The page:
The Future(s) of Civil Aeronautics

HAMPTON, VIRGINIA -- Civil aeronautics is in the midst of becoming a “mature” industry, with all the drawbacks that this entails. For decades, technological advances have been essentially incremental, and the industry remains largely based on long-haul transport aircraft, with an emerging small jet component and a legacy of general aviation markets and products. But it has become increasingly clear that the industry cannot survive in this form.

The problems bedeviling the industry include pollution from emissions, increasing competition (particularly from communications technology, which has made business travel less necessary), air traffic control delays and inefficiencies, expanding noise restrictions, safety and security concerns, and an overall business environment highly dependent on fuel prices. Solutions for all of these problems will probably require a complete reinvention of airplane technology.

The greatest hope is to be found in the ongoing information, Bio-, Nano-, Energetics, and Quantum technology revolutions. The IT revolution and associated “swarm” technologies enable the foremost solution: a “digital airspace” that is wholly automatic in terms of air traffic control, navigation, and vehicle operations. Automatic aircraft operation is already becoming commonplace – especially in the military – but further increases will require a similarly automatic airspace.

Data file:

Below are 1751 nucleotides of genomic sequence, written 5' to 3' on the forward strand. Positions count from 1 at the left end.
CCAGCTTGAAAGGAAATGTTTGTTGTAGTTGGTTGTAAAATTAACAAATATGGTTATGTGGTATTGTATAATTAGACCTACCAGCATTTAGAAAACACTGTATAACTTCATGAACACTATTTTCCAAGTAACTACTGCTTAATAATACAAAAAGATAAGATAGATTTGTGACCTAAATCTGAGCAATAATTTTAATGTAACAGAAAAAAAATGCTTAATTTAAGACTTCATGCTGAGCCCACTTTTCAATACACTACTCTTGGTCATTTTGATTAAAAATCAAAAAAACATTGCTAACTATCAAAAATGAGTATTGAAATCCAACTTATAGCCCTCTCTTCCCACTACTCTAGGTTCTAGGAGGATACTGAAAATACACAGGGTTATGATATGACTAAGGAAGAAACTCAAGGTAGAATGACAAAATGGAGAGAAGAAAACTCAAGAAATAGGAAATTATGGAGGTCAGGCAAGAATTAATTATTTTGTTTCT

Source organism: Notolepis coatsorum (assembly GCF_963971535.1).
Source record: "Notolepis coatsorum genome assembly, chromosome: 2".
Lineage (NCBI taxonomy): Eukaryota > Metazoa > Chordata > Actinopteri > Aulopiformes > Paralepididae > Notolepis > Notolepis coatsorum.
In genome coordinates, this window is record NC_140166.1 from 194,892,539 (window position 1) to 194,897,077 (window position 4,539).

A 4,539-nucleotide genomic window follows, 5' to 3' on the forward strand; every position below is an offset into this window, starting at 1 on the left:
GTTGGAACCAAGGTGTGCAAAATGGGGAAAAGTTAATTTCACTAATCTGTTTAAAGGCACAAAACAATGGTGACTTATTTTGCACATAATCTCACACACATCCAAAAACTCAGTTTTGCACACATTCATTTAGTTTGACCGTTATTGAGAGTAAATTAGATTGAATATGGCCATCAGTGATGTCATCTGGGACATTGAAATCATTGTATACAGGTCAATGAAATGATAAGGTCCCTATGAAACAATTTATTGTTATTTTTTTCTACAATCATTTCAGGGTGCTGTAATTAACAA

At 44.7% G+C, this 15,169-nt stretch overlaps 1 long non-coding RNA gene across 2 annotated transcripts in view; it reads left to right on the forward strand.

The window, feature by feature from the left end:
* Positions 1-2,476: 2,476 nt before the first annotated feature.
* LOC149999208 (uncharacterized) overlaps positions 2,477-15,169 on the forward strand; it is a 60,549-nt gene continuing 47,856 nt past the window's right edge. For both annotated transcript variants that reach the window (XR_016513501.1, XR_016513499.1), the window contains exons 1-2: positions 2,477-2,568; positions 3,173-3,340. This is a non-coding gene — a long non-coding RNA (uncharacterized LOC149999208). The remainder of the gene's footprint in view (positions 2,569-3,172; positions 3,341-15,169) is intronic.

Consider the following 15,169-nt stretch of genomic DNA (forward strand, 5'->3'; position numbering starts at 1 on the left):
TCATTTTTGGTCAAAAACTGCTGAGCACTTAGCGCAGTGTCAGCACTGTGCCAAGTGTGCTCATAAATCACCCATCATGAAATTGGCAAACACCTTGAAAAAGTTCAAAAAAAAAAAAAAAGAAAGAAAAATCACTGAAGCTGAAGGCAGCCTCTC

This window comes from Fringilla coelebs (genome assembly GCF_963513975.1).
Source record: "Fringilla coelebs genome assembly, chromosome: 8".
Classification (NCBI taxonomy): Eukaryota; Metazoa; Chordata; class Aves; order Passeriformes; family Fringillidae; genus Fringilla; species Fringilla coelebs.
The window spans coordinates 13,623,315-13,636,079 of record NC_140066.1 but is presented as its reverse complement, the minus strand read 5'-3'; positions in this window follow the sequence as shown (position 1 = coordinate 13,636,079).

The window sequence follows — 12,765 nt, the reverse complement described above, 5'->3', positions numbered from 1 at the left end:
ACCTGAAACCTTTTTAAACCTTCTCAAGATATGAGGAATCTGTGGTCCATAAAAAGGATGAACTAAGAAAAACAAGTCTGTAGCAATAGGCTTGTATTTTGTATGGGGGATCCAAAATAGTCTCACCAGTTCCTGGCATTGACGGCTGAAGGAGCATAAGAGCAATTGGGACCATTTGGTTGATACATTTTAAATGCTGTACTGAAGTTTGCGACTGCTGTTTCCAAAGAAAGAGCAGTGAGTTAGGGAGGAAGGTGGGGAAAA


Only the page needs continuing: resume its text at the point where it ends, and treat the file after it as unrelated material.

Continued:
A digital airspace would in turn enable a complete revolution in personal mobility. Together with new technologies enabling Super-Short Takeoff and Landing (superSTOL) a digital airspace would put safe, quiet, affordable, street-in-front-of-your-house personal air vehicles within sight. So-called flying HumVee’s (high mobility multipurpose wheeled vehicles) would create a superb transportation system for areas lacking intercity roads, and eventually would supplement – or perhaps supplant – automobiles.